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Prophets and Apostles

Prophets and Apostles

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Published by glennpease

BY THE AUTHOR OF

"PRO CHRISTO ET ECCLESIA"

BY THE AUTHOR OF

"PRO CHRISTO ET ECCLESIA"

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Published by: glennpease on Apr 09, 2013
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04/09/2013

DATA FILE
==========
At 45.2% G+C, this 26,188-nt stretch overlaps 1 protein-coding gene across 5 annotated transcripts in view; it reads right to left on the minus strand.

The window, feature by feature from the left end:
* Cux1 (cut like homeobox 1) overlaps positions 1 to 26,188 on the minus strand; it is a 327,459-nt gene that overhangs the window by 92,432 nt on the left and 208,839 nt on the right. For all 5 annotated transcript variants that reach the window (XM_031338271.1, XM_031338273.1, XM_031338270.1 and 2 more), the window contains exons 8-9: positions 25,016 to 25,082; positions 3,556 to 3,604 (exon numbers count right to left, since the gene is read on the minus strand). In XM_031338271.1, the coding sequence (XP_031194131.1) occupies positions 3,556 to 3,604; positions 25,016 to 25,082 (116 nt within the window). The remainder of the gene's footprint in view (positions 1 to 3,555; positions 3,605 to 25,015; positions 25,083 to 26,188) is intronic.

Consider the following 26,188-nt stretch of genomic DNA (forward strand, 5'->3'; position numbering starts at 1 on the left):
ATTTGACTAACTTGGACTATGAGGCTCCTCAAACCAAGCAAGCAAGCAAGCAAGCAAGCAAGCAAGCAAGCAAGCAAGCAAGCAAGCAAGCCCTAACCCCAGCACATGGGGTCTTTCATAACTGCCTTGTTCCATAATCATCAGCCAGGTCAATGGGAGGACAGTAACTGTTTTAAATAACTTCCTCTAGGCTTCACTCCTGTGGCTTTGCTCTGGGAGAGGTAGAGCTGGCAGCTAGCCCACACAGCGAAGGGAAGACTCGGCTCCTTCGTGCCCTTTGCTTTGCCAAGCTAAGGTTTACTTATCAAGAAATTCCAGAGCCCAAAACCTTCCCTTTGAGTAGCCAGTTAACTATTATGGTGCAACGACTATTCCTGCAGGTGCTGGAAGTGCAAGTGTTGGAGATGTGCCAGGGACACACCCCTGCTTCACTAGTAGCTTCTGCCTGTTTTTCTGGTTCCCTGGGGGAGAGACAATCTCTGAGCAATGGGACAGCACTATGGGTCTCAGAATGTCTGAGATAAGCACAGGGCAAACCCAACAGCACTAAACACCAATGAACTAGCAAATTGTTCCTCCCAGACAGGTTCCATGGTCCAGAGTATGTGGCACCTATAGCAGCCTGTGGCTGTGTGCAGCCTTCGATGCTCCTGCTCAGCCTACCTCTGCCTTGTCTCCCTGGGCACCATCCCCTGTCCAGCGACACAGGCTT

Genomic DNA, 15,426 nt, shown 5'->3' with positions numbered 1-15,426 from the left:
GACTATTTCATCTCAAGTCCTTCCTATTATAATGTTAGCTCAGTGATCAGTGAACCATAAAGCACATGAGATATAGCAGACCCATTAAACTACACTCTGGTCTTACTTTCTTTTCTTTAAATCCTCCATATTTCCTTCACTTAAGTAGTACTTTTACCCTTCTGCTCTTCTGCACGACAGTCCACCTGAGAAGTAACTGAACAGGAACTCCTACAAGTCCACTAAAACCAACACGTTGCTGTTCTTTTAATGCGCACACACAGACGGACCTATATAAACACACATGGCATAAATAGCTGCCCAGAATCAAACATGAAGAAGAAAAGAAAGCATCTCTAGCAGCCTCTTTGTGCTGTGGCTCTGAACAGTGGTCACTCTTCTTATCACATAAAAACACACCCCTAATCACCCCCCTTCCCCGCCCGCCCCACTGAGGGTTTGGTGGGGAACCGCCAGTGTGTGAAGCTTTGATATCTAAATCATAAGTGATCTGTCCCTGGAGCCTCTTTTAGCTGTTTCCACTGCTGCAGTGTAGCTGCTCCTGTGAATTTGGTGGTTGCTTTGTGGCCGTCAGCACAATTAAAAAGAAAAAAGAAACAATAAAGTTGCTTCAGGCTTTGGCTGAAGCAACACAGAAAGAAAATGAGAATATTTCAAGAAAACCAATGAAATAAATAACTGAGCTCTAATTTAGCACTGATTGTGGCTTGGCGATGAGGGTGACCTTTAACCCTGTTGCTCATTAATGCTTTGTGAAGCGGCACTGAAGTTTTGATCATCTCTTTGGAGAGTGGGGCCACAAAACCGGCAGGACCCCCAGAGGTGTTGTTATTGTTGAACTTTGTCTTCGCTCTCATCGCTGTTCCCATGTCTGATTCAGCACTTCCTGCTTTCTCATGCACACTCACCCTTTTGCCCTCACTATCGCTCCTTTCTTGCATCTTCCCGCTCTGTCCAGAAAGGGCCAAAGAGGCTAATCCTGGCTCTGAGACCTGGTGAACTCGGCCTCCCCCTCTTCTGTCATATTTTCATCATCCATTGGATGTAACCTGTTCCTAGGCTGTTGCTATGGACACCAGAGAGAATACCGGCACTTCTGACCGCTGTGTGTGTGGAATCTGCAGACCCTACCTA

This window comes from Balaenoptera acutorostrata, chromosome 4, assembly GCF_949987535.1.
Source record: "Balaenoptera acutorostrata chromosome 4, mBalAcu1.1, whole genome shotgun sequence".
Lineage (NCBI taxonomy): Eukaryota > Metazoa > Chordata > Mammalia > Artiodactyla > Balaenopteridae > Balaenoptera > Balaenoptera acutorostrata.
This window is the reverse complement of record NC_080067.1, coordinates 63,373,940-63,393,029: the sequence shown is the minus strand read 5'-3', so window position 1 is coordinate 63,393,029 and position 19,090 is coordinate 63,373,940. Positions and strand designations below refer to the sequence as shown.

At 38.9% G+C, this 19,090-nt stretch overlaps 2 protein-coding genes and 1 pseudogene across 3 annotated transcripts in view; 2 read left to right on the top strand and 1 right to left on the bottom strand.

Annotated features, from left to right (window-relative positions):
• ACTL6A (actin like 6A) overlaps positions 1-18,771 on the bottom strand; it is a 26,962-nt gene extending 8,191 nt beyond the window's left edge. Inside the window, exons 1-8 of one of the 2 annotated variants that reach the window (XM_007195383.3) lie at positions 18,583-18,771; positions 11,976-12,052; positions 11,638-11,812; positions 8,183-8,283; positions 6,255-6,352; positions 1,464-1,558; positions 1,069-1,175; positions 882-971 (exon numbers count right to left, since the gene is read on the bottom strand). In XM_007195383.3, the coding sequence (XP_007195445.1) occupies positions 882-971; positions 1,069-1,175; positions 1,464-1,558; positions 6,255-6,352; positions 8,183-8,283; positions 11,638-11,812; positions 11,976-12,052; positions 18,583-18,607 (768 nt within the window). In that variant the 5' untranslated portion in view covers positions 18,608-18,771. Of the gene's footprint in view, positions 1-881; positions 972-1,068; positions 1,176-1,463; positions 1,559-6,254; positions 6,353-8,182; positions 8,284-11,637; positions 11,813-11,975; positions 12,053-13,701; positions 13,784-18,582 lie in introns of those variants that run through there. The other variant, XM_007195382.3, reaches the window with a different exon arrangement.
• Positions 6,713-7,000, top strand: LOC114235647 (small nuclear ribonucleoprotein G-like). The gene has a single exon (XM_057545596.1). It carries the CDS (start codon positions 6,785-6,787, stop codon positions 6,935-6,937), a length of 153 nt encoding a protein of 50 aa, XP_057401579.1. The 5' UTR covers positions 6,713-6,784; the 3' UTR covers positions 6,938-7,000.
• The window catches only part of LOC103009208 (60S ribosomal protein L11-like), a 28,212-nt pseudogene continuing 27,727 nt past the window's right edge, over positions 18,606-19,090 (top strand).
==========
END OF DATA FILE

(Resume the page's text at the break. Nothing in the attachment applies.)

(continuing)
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PROPHETS AD APOSTLESBY THE AUTHOR OF"PRO CHRISTO ET ECCLESIA"We may, by analogy, briefly outline the changethat has come over the minds of Christian thinkerswith regard to the authority of the lawgivers andprophets of Israel, and also of the apostles.It is not uncommon for young children to betrained, by precept of mother and nurse, to regardtheir father as an infallible authority and example.Sturdy intelligent boys, pushing beyond the nursery,are bound to perceive that their ideals of justice,mercy, and common sense do not always tally withthe parental word and character. Here the fathersaid something that was not quite accurate, therehe showed temper; and such instances, even if exceptional, are remembered when the father'sdiscipline is not to their taste. The first workingsof such observations do not, in fact cannot, over-throw the dogma of the father's infallibility soearly, and perhaps wisely, implanted. The resultis rebellion against the infallible standard. Anarchyreigns in the heart of the son, and in many a casecarries him beyond the influence of the domesticcircle into a world where, without guiding principle,chap, v PROPHETS AD APOSTLES 133he too often loses his way. But, perhaps in manymore cases, what happens is this : growing older,going to school and returning, the boy forgetsthe nursery dogma; his father appears to him asa man among men; then how gladly does herecognise all that is good in his father's heart,all that is wise in his judgment, all that is true inhis principles ! We cannot stay here to inquirehow a boy obtains a standard by which to judgewhat in his father is worthy of imitation and whatis not; it remains a fact that he does judge.A boy may make mistakes, but the moral sense